Dum Dum Girls have just announced their follow-up to 2011′s subtle dark-pop effort Only In Dreams. It’s called Too True, and is scheduled for release January 28 via Sub Pop. And not only that, but the band also released their new single, Lost Boys And Girls Club, as well as a video for the track.
Directed by Cody Critcheloe of SSION, the clip is a surreal kind of leather-bound Heaven/Hell dream montage. It’s George Michael’s Faith meets Beauty School Drop Out meets moody Degrassi meets Kate Bush’s Wuthering Heights on LSD. (Lizzie Plaugic)
Yale Daily News reviews the Yale Repertory Theatre production of  Owners by Caryl Churchill:
Marion never fell out of love with the now broken down, uncaring Alec. The choices she now makes in her own are all in the shadow of the life she could have had with him. Marion manipulates Lisa into letting her adopt Lisa’s baby. And, when Alec still refuses to commit to her, she and Worsley plot revenge. He suggests burning the house down, and Marion likes the idea. Toward the climax of the play, her sanity seems to deteriorate as Alec’s revives. She clings to Alec’s baby, her piece of him, and declares a fit of passion: “I can be as terrible as anyone!” This assertion of emotional equality almost recalls Jane Eyre — perhaps Marion’s unique tragedy lies in her combination of both Brontë’s learned heroine and the madwoman in the attic (flat?) all at once. Overload! (Madeline Duff)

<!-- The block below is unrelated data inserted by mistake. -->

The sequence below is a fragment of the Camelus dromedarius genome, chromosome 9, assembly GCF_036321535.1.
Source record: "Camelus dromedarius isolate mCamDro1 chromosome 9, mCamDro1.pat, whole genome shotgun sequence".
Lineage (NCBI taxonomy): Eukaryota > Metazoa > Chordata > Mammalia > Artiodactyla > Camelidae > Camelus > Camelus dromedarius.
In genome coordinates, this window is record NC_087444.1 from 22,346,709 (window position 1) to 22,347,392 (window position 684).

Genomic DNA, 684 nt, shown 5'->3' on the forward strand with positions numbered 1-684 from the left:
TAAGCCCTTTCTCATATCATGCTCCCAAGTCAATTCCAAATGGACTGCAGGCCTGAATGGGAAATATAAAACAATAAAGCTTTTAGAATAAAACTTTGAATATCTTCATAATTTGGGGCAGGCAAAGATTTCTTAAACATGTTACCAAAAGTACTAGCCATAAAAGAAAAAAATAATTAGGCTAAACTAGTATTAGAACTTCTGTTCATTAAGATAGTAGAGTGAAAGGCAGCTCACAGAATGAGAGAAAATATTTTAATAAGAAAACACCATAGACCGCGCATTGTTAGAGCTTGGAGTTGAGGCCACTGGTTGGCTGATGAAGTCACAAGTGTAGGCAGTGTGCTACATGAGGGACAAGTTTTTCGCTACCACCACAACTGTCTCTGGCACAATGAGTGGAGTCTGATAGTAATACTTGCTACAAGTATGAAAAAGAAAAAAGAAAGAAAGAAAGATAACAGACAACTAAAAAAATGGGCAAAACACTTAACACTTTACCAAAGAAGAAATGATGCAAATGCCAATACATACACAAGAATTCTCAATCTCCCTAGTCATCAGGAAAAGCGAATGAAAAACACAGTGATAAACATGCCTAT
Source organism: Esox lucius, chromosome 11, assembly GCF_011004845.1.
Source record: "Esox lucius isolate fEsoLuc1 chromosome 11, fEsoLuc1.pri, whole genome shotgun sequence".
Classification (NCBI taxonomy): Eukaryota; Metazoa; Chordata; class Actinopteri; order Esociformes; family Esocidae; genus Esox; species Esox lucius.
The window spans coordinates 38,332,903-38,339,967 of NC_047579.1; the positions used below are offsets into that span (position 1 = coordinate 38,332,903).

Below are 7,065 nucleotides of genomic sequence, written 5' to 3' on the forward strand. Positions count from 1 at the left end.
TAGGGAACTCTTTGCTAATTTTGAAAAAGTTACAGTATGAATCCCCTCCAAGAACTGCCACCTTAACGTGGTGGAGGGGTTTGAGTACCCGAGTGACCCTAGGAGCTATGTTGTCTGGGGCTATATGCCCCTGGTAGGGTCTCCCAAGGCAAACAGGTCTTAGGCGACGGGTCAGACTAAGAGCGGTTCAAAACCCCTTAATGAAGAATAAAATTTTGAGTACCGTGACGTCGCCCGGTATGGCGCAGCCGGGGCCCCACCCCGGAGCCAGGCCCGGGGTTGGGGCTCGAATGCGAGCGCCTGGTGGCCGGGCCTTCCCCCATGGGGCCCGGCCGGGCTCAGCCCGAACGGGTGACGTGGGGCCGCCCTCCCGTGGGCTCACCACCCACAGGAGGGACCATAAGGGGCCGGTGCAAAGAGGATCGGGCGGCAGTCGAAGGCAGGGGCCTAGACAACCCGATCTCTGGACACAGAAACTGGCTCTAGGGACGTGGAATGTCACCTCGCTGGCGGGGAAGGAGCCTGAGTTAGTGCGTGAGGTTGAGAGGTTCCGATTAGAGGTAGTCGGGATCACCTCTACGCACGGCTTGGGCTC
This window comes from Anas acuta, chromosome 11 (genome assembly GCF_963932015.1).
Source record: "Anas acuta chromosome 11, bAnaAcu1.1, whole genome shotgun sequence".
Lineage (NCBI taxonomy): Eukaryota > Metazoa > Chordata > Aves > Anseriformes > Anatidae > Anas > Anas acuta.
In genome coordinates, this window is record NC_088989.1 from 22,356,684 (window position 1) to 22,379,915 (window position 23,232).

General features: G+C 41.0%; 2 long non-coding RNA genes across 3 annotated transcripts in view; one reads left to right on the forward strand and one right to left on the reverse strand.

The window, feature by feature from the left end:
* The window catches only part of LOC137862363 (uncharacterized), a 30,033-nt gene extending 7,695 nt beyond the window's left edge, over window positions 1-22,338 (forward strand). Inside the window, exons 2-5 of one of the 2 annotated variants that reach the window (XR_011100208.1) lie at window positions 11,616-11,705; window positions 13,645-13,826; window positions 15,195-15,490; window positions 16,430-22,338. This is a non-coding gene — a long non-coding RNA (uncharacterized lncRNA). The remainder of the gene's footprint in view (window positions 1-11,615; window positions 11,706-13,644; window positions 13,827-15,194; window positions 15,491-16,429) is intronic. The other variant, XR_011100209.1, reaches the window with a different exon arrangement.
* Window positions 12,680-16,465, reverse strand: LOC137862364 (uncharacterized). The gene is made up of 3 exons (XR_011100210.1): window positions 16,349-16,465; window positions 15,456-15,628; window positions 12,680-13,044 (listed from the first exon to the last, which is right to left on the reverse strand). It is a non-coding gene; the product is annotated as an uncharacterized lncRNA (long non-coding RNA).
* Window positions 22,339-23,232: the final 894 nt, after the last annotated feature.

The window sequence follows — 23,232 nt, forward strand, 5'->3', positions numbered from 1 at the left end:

The Star (Kenya) interviews the musical producer Tedd Josiah:
The last book l enjoyed was... ... ... .. Jane Eyre by Charlotte Brontë (Isaiah Langat)
KDrama Stars gives some details of the KBS 2TV soap opera Secret (Korea):